One of my favorite daydreams – and mental exercises – involves the possibility of time travel. Should I be hurtled back into Kentucky’s history, would I be able to find my way around, using landmarks to chart my path? I always wonder if I would recognize our family farm circa 1860 or so (I never go too far back in time). Instant disorientation would likely result if I ended up in Lexington in the early 19th century, a time celebrated as the Inner Bluegrass town’s halcyon days, when it bore the moniker of “Athens of the West.” The street network, in places, might be familiar – but the built landscape? My imagination scarcely can conjure how different the routes I travel every day would look. I was reminded of the changes wrought by building and rebuilding earlier this week, as I photographed two historic houses in downtown Lexington that will shortly be reduced to piles of rubble.
The Gothic Revival house in the foreground of the above photo has long been a sentimental favorite of mine, a small gem tucked away on a street beset by empty lots, surface parking lots, aesthetically clueless apartment buildings, and a handful of other historic houses somehow managing to elude the rapacious property developers. The University of Kentucky’s influence is strongly felt on this street.
It is, by virtue of its yellow-painted masonry and proportions (its builder was influenced by both the Gothic Revival and Italianate styles), a cheery and charming dwelling, that should be tucked away behind an English garden and picket fence. It has housed numerous occupants over the decades: professors at the University of Kentucky (Jefferson R. Potter), a horse trainer (Thomas Snedaker), a future Mayor of Lexington (J. Ernest Cassidy), and scores of businessman, who could walk home to their families after leaving the central business district downtown each night.
I’d never paid too much attention to its neighbor, other than to groan at the modern tumor affixed to the rear of the masonry portion fronting on Lexington Avenue – student housing inelegantly slapped onto yet another historic building. The profile and footprint was puzzling, but little did I guess the ghosts that lurked underneath the modern vinyl travesty. Just traces of it remain, but it was once a boxy Greek Revival dwelling with a “grandiose” portico, home to Joel Higgins, who acquired the property in 1834. The only recognizable element left of what was known as the “Higgins Mansion” (does that huge vinyl box contain the original central portion of the house?) is the gable end of the house, which originally faced High Street.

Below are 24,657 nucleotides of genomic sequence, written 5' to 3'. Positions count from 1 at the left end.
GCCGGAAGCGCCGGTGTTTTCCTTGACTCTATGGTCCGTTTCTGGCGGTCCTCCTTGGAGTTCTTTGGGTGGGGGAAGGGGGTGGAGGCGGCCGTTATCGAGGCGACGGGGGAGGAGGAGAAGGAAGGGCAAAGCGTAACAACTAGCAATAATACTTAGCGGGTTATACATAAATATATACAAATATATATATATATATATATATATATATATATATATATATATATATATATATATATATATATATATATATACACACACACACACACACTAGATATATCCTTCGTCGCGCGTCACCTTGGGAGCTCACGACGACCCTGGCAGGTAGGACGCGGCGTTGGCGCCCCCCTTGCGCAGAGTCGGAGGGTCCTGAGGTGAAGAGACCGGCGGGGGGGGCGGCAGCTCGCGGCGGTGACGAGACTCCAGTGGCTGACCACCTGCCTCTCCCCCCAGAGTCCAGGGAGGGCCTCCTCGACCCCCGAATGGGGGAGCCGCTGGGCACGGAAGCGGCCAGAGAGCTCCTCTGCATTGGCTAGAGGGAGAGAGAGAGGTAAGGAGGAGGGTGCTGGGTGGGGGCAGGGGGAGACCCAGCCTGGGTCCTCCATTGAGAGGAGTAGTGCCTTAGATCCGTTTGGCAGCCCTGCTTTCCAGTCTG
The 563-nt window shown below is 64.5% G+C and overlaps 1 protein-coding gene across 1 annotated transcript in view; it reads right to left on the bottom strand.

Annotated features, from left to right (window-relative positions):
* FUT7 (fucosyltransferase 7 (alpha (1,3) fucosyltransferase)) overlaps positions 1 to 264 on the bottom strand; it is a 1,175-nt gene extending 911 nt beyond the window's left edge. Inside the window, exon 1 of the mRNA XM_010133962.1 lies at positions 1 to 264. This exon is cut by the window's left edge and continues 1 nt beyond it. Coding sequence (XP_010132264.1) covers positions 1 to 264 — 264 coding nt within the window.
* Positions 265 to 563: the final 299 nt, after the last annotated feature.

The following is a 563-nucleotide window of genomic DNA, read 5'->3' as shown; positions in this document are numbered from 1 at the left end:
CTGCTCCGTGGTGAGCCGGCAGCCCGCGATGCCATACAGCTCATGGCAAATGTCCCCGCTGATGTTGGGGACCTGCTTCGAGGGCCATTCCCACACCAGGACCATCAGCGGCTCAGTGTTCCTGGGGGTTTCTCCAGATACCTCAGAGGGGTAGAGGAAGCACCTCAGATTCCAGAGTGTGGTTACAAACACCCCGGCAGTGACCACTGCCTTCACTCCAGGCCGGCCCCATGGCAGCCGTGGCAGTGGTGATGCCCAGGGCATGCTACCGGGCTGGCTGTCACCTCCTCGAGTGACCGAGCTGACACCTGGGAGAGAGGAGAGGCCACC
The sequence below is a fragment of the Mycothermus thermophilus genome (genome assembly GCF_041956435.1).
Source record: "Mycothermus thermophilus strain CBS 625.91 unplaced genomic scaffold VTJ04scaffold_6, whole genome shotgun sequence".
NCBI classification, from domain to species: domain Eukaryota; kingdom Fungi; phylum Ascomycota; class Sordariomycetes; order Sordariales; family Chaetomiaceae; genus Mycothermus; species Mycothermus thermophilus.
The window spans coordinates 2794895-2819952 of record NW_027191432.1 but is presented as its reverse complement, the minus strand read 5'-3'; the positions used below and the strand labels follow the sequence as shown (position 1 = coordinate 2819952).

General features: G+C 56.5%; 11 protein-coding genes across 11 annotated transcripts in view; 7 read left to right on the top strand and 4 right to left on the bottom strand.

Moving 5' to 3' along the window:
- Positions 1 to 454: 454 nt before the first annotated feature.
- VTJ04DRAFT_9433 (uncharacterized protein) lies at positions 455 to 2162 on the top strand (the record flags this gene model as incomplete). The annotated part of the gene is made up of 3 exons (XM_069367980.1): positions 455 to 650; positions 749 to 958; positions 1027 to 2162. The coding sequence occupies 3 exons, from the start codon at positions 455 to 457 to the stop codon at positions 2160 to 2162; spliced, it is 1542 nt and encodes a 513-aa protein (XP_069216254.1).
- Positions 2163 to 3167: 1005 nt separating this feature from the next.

The dwelling began as a “primitive house,” according to Clay Lancaster, built sometime prior to 1826 for Elijah Smith. After Joel Higgins, who transformed (well, at least he paid for it) the house died, his widow retained the house until 1867. The land around the Higgins Mansion (this was the “official” name of the house – 1838-1839 McCabe Directory for the city of Lexington, the house is listed in that fashion – the only house in Lexington to receive such an “ennobling designation”) was platted by developer William Lowry in 1887.
Several years ago, a local developer put a number of houses in this area of Lexington on the market, to be purchased all together. The cost was staggering, and I imagine that no regular person could afford to buy the Gothic Revival cottage from the developers – the land underneath is simply too valuable for what it could hold – a large, likely ugly, student monstrosity. With all of the new construction on the University of Kentucky’s campus, in addition to the private development of the south side of town, I wonder if the pressure will ever be lifted off of the Aylesford Neighborhood? Lexington Avenue was originally part of the area proposed for the Aylesford Historic District; when the H-1 overlay was approved, however, Rose Street formed the western boundary, likely due to landlords opposing the zoning change.
There is then, no recourse to this demolition. These two houses will fall, joining the ranks of other obliterated pieces of Lexington’s past. The Higgins Mansion, unfortunately, was subjected to cruel, cruel treatment years ago, and recovering its original form might prove impossible. Its small neighbor, however, would make a perfect single family home for a professional wanting to live in downtown Lexington – but that is not the property’s perceived highest value. I wish their the demise of these houses, like the burning of the phoenix, would give birth to something lovely, inspiring, and worthy of the loss. I find unlikely, though, that 50 years from now, anyone will be writing with sentiment about the building that displaced the Higgins Mansion on Lexington Avenue.